8x8 board, captures are mandatory, pieces move and capture only forwards, kings can move backwards but are still slow, and promotion ends your turn.
Is that enough? Dive in. Otherwise, read on.
If you can capture a piece, you must. Every formal version of checkers uses some version of this rule. If you're not used to it, I think you'll be pleasantly surprised with how much forced captures add to the challenge and beauty of the game. If there are multiple capturing paths available you may choose any path but you must follow that path to the end.
Offensively you can use this to compel your opponent's pieces onto weak squares or force your opponent to open their back row. Defensively you can trade off your opponent's most dangerous attackers. This site is designed to help you practice seeing these tactics.
Try an easy one here.
Kings may move diagonally forward or backward one square and capture forward or backward by jumping over an enemy piece and landing in the empty square behind them.
There are popular versions of checkers where kings may move many squares along the diagonal and capture by jumping over many empty squares. Usually in these versions pieces can capture backwards. These versions are fun and I hope to support them some day but in English Checkers kings are slow and pieces capture only forward.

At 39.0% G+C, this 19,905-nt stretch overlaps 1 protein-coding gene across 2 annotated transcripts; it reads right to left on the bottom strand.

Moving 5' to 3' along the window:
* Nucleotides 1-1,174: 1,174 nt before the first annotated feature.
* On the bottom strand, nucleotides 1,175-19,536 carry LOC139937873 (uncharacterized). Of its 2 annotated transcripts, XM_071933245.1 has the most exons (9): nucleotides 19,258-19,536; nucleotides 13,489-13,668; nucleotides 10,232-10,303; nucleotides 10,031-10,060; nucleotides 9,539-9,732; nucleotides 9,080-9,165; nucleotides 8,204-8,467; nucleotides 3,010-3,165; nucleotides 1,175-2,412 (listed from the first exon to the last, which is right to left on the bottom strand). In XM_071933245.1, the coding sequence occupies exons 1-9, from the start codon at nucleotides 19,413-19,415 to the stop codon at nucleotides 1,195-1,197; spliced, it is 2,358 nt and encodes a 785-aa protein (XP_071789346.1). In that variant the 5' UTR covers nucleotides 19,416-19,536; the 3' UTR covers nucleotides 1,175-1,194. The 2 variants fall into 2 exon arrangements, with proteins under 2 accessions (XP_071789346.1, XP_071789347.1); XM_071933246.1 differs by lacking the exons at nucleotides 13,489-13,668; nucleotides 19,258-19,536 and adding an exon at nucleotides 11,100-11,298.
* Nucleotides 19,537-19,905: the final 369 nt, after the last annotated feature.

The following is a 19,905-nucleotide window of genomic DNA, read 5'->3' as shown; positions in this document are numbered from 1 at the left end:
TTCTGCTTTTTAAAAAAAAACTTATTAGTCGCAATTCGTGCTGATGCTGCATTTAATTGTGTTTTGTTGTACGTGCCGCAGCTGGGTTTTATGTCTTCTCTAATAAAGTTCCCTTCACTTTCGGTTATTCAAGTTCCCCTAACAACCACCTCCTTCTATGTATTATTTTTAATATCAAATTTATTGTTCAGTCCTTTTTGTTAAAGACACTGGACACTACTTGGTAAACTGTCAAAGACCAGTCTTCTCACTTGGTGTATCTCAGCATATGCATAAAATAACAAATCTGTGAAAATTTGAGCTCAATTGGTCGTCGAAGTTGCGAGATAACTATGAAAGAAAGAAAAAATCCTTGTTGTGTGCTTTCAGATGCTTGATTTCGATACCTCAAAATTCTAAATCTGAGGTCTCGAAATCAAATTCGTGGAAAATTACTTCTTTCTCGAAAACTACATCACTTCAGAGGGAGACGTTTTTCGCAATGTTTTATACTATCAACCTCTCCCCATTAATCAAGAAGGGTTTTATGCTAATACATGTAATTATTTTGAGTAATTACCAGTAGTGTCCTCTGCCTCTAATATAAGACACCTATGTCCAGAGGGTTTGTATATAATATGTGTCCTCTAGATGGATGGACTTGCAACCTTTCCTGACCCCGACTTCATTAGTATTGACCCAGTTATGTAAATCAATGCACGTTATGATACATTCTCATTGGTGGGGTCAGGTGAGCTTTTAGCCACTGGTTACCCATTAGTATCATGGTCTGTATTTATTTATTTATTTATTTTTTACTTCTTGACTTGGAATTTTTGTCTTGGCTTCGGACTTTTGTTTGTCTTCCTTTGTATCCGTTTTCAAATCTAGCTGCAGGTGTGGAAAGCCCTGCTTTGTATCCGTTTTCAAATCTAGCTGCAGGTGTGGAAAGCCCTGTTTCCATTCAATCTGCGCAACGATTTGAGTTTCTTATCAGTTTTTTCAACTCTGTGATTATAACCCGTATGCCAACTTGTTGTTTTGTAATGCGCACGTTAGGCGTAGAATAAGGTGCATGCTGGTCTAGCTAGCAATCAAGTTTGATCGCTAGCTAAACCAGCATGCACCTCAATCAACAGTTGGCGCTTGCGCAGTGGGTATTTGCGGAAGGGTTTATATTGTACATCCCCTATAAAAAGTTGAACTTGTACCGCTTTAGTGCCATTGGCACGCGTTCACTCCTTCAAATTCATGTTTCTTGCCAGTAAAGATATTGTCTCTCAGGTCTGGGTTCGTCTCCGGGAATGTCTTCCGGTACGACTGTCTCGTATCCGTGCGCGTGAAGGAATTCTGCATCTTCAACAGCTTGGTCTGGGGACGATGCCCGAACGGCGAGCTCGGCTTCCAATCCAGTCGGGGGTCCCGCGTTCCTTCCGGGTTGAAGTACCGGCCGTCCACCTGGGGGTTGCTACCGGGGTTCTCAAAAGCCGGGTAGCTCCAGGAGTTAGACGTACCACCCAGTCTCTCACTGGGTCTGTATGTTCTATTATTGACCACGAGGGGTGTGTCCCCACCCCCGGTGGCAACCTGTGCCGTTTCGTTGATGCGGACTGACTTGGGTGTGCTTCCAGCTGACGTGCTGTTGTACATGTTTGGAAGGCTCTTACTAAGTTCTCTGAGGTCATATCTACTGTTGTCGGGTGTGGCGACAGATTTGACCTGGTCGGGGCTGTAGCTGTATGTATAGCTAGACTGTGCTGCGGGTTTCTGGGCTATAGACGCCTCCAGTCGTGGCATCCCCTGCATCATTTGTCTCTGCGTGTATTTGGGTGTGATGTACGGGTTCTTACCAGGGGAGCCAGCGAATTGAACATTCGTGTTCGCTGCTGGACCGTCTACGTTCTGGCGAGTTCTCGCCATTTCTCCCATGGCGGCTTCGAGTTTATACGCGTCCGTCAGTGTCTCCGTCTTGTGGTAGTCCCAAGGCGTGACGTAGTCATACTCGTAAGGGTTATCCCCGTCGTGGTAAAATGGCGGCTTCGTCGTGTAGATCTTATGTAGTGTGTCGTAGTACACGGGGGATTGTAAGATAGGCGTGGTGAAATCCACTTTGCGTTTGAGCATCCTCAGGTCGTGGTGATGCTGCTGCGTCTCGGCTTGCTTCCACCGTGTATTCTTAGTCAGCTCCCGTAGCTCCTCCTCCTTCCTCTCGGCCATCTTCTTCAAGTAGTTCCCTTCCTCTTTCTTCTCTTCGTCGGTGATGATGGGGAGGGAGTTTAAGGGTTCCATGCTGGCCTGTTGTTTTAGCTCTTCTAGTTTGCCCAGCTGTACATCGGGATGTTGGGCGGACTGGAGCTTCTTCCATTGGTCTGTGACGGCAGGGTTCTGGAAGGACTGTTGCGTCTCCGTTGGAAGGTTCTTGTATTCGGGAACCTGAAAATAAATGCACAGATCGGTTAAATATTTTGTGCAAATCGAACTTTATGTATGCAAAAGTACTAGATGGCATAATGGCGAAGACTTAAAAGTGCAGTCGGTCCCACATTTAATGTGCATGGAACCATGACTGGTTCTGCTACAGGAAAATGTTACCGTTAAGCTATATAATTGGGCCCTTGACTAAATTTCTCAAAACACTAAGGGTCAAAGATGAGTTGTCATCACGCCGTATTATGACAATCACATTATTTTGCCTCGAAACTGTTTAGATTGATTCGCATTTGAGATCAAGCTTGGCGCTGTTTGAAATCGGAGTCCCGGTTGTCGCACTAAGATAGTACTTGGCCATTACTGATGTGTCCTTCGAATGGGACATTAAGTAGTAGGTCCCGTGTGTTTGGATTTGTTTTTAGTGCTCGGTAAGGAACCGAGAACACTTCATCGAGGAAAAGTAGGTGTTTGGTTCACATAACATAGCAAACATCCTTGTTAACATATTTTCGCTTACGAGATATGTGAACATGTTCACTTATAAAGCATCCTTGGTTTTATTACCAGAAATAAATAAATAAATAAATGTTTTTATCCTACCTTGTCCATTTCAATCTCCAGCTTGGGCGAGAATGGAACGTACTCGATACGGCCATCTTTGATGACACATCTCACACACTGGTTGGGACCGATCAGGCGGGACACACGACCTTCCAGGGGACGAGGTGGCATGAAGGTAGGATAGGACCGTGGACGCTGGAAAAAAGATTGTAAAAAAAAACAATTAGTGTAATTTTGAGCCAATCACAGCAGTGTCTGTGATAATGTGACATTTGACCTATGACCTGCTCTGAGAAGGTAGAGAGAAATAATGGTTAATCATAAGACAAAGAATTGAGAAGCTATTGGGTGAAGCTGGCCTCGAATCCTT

In many places on this site and elsewhere you will see little data blocks that look like '11-15' . These are descriptions of moves and in this case say, 'The checker on square 11 moves to square 15'.
'11x18' describes the checker on square 11 capturing the piece on square 15 and landing on square 18.
'11x25' describes the checker on 11 landing on 25 and capturing pieces on 15 and 22.
Most of the time on this site you can click on the description and see what the move looks like. The square numbering system takes a long time to get used to but it's the standard. In the future I'd like to support the chess notation as well because many people are more familiar with it.
For a complete explanation of the rules check the wikipedia page for English Draughts.
If you're playing at home, and I hope you do, consider these ideas to maximize your enjoyment.
Either player may at any time and for any reason resign to end the game with a loss. This is not considered poor sportsmanship and can help avoid the frustration in playing out a hopeless position.
If both players agree, the game can be declared a draw at any time. Start a new one and maybe try a different opening.
Use a chess clock or download an App. If your time runs out you lose! The shorter the time, the sillier it gets. Try anywhere between 1 minute and 45 minutes per player. You can also give the weaker player more time to think to keep things fair.
The proper move order is to crown the enemy piece if appropriate, make your move, remove any captured pieces, then hit the clock. It should all be done with the same hand.
If you can capture a piece, you must!